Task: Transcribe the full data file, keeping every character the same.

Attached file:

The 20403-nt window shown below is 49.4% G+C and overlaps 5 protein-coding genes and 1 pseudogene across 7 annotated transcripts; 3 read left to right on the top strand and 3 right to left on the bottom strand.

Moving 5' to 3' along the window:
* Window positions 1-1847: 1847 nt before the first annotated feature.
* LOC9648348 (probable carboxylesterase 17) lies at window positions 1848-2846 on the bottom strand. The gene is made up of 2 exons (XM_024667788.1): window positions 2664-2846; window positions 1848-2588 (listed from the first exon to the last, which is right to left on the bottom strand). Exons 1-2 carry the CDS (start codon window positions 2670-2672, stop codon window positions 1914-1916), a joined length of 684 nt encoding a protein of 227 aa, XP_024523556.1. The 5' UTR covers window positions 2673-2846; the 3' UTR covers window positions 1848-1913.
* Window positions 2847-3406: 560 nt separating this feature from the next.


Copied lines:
The 20403-nt window shown below is 49.4% G+C and overlaps 5 protein-coding genes and 1 pseudogene across 7 annotated transcripts; 3 read left to right on the top strand and 3 right to left on the bottom strand.

Moving 5' to 3' along the window:
* Window positions 1-1847: 1847 nt before the first annotated feature.
* LOC9648348 (probable carboxylesterase 17) lies at window positions 1848-2846 on the bottom strand. The gene is made up of 2 exons (XM_024667788.1): window positions 2664-2846; window positions 1848-2588 (listed from the first exon to the last, which is right to left on the bottom strand). Exons 1-2 carry the CDS (start codon window positions 2670-2672, stop codon window positions 1914-1916), a joined length of 684 nt encoding a protein of 227 aa, XP_024523556.1. The 5' UTR covers window positions 2673-2846; the 3' UTR covers window positions 1848-1913.
* Window positions 2847-3406: 560 nt separating this feature from the next.